Thinking back to the manager, Paul, and his cashiers, Deci's experiment helps explain why the incentive program did little to improve service. 

Incentives Create Bad Behavior

There's more at stake than just poor service. Incentives often cause bad behavior.

According to Nate, a former support team leader, contests can easily demotivate employees. "We used to try to do little competitions between agents. It just never worked. One or two would go all in and immediately turn off everyone else, who just would not participate."

Beth, a customer support manager, told me "We would occasionally do a ticket blitz that came with prizes, but it had a hard end date and was, frankly, mostly about volume at that point." 

Many companies offer incentives to employees who get good survey scores. The scores might go up, but often through manipulation and gaming the system rather than better service. If you've ever experienced someone pleading with you to give them a "10" on the survey, you've seen this in action.

A lot of companies tie incentives to revenue generation, which can also go badly. This example comes from Erica. "We had a month-long dialing contest to encourage new business development. The idea was that the salesperson who made the most calls in any given week would be eligible for a prize. Some of the salespeople started making random calls to ridiculous places to get their tally up. I don't think we landed a single new piece of business that month."

The list of egregious behaviors goes on:

  • Entering fake surveys to boost scores

  • Creating false accounts to earn sales incentives

  • Pressuring customers to avoid account cancellations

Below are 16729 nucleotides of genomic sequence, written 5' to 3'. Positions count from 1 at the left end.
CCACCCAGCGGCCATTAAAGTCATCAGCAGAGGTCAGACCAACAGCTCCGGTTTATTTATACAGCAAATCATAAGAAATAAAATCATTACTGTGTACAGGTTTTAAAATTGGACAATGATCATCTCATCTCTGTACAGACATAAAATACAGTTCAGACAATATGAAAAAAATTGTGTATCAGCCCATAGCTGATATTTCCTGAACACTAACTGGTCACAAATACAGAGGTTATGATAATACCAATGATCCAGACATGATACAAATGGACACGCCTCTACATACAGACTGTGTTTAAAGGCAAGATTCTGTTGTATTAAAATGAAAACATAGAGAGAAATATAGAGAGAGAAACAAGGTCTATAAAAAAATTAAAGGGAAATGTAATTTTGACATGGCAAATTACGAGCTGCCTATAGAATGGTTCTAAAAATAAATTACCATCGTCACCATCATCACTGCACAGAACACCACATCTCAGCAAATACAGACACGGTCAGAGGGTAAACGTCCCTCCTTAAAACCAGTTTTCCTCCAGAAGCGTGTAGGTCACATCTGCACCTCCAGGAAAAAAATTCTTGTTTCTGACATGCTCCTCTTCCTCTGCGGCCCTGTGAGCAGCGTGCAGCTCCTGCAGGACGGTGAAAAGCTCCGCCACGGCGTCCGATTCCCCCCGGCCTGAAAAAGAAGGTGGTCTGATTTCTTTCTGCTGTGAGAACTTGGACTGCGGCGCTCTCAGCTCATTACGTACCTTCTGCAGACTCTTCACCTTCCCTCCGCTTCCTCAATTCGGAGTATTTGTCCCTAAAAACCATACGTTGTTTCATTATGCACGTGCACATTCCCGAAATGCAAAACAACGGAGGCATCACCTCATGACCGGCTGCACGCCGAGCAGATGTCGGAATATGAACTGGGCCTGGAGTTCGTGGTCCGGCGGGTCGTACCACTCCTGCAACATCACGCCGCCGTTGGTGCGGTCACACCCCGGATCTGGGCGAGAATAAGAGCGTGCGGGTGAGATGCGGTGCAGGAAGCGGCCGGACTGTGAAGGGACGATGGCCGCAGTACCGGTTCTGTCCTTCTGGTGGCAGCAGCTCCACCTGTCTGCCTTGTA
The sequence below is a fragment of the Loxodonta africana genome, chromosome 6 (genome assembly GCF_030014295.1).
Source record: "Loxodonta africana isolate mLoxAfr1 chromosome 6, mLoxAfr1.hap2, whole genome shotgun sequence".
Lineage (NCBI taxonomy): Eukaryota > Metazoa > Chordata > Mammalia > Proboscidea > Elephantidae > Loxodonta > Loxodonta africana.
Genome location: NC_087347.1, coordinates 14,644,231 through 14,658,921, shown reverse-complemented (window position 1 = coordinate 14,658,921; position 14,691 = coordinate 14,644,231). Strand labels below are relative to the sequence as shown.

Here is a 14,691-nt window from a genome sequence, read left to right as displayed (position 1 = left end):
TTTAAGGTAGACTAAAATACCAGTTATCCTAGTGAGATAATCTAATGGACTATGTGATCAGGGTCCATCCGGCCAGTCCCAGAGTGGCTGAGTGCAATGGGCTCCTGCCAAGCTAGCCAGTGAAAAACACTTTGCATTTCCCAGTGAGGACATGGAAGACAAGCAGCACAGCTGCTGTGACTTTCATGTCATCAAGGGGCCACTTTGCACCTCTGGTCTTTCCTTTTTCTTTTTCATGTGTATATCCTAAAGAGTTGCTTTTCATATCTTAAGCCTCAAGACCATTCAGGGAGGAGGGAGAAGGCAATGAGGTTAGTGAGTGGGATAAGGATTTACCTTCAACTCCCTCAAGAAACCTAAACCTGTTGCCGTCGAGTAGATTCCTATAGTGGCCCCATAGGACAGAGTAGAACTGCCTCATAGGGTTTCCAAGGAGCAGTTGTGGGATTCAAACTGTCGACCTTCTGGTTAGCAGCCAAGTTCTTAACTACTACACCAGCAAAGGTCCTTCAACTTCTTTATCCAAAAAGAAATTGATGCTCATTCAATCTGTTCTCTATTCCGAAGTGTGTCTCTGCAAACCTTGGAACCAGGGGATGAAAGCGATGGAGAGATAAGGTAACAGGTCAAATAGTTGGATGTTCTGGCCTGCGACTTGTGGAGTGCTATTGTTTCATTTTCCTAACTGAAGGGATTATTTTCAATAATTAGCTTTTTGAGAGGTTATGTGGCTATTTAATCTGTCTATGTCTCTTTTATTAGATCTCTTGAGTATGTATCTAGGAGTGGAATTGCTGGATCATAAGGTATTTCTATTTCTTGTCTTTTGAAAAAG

• Closing service tickets before the issue is solved to increase productivity

  • Hanging up on customers to keep talk time low

These are just a few examples. You can find even more stories of incentives creating the wrong behaviors in my book, Getting Service Right.

Take Action

Managers often ask me how they can possibly motivate their employees without incentives.

The answer might surprise you—if you hire right, your employees are naturally motivated! Most customer service professionals truly want to do a good job.

The key is to make it easy for your employees to do the right thing and take care of their customers. You can learn more and see examples in this webinar I facilitated with Five9's Darryl Addington and ICMI's Erica Marois.

Lessons From The Overlook: Stick to Your Core

Note: Lessons from The Overlook is a monthly update on lessons learned from owning a vacation rental property in the Southern California mountain town of Idyllwild. It's a hands-on opportunity to apply some of the techniques I advise my clients to use. You can find past updates here.

I haven’t written about The Overlook in awhile. That’s because my wife, Sally, and I have been working on a big change that we’re finally ready to announce.

We’re selling the cabin.

It was a difficult decision in some ways. We really like the cabin and we've put a lot of time, money, and effort into making it nice. Revenue is looking good this year, and the cabin was rented every weekend in May.

Yet the decision came fast when the moment was right to make it. We know we're doing the right thing because we're sticking to our core. 

Here's how we made the decision and how our process can help you make your next strategic move. 

The Overlook cabin in Idyllwild, California.

Know Your Core

Your core is the reason your business exists.